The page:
Tonally, Megaroom was a place on just the right side of nostalgia and escape. It was not our gossamer-filtered stagnant tomb of stickers, perfume bottles, and Catholic devotional items. It was a place to take a vacation, but not a permanent one. When we returned to the real world, it was as if we had never even left.
There was the bedroom that was my college dorm room that I shared with a woman who was my roommate. She was very different from me, but had a birthday close to mine. The room had metal bunk beds and that time I chose the bottom bunk. There was a window I liked to sit in while reading, and one time — when I was napping — a construction worker fell through it, and into our room.
There was the bedroom that was a dimly lit dorm room that was not my dorm room. It was dimly lit, because the woman I shared it with used only two desk lamps and the tips of her cigarettes to light it. It was not my dorm room, because mine was down the hall, up the staircase, and didn’t have her in it. The room was 9 x 16 feet and had an old fireplace that didn’t work. The woman to whom the room belonged had thin fingers, dark hair, and was my first love. She went to California and never came back. The room is still there, but it’s not a bedroom anymore.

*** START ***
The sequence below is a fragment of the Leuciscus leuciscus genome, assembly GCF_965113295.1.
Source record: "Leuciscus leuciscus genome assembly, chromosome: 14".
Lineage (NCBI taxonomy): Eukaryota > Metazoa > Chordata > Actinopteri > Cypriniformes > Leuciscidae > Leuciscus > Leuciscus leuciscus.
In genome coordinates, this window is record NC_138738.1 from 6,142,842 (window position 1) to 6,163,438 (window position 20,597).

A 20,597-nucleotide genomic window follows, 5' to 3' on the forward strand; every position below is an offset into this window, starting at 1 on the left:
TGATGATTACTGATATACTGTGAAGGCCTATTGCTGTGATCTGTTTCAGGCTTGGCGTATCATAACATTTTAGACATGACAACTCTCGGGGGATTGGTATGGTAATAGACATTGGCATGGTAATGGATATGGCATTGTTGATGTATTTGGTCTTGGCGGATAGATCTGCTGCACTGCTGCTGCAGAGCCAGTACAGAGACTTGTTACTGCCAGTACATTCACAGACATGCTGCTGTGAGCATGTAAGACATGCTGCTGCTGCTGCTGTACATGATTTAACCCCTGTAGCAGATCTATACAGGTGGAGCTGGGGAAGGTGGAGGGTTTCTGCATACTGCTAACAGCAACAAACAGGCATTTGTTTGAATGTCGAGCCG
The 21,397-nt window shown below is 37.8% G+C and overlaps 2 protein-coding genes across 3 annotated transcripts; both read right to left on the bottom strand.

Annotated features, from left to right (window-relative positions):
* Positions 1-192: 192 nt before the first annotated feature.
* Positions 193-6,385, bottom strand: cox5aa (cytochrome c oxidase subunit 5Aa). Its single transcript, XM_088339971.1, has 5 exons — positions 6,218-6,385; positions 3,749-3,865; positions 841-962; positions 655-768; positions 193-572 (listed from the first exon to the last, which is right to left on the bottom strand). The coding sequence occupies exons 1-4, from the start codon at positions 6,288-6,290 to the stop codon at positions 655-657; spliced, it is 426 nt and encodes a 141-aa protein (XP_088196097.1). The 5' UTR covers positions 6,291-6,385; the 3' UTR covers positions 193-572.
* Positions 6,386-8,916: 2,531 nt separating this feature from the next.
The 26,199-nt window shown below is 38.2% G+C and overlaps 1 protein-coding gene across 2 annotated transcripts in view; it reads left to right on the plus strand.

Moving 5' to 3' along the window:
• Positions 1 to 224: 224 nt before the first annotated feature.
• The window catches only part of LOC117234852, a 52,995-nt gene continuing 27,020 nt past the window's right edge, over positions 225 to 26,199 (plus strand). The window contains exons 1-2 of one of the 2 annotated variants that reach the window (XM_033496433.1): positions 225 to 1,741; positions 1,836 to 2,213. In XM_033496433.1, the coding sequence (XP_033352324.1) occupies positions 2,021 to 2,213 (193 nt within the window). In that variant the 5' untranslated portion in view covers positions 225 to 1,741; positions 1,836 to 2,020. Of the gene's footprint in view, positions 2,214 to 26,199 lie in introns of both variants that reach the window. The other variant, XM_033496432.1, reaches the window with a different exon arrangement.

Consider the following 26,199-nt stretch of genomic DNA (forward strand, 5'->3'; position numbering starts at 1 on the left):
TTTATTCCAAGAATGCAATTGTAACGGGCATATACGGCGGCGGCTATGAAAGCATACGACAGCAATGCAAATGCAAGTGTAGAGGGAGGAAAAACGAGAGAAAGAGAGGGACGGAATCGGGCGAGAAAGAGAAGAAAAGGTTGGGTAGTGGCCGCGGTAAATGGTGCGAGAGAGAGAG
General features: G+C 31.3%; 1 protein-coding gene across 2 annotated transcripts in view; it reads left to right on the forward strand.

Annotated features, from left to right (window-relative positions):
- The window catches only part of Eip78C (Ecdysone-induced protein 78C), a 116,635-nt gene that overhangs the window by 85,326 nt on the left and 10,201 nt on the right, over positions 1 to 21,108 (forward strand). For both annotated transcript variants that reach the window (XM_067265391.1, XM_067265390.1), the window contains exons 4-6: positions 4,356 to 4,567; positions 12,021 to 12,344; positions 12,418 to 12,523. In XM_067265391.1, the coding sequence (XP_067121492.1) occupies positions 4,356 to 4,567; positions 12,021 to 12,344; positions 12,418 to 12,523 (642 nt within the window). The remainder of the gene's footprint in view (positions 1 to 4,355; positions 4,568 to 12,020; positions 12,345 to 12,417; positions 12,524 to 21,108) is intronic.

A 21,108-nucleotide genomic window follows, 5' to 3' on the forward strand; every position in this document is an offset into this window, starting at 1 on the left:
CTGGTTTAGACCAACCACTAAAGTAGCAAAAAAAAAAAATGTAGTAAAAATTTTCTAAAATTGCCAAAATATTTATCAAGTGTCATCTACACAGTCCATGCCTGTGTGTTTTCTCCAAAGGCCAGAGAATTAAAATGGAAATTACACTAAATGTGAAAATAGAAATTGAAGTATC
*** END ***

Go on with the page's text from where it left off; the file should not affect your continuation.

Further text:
There was the bedroom that was an entire apartment, and sometimes, in Brooklyn, that’s how it goes. There was a big balcony, a gold-painted wall and lots of IKEA furniture. We’re talking about odysseys to the New Jersey IKEA, and not easy, breezy Zipcars to the Red Hook IKEA. For two years, people asked us: “How do you guys survive in such a tiny studio apartment while you’re dating”? Then after that for four months, they asked us: “How do you guys survive in such a tiny studio apartment while you’re no longer dating”? Sometimes, in Brooklyn, that’s how it goes.
There was the huge bedroom on the Upper West Side that was the size of an entire apartment, but it was part of an even more massive 3-bedroom apartment. My boss at the time used it as her office and let me live there. The bedroom had a working fireplace, a seven-foot long dream closet, and a private bathroom. I was the woman with whom I shared it. Yes, I shared the biggest of all the rooms here with myself, but I paid dearly for it. Let me tell you something, my boss was no picnic as a boss. Also, I am no picnic as a roommate. Figuratively speaking, I had absolutely zero picnics is this bedroom. However, I did eat most of my meals there because the rest of the apartment was an office, so literally speaking, I had hundreds of picnics in this bedroom.
There is the bedroom in the East Village that is made of brick walls with countless coats of white paint. There is nothing hidden under the bed and there are no collages on the wall, but there are pictures of my sisters on a shelf. There is a window I like to sit in while reading but no one has fallen through it. There is enough space, but it is definitely not huge. There is a fireplace that doesn’t work and some items from IKEA, but this room is brightly lit and a door separates it from the rest of the apartment. All things considered and relatively speaking, I really like this bedroom. More than everything I’ve listed, by far, my favorite feature of the bedroom is the woman I share it with — but then again, that’s been true of all the rooms we’ve shared in the past five years.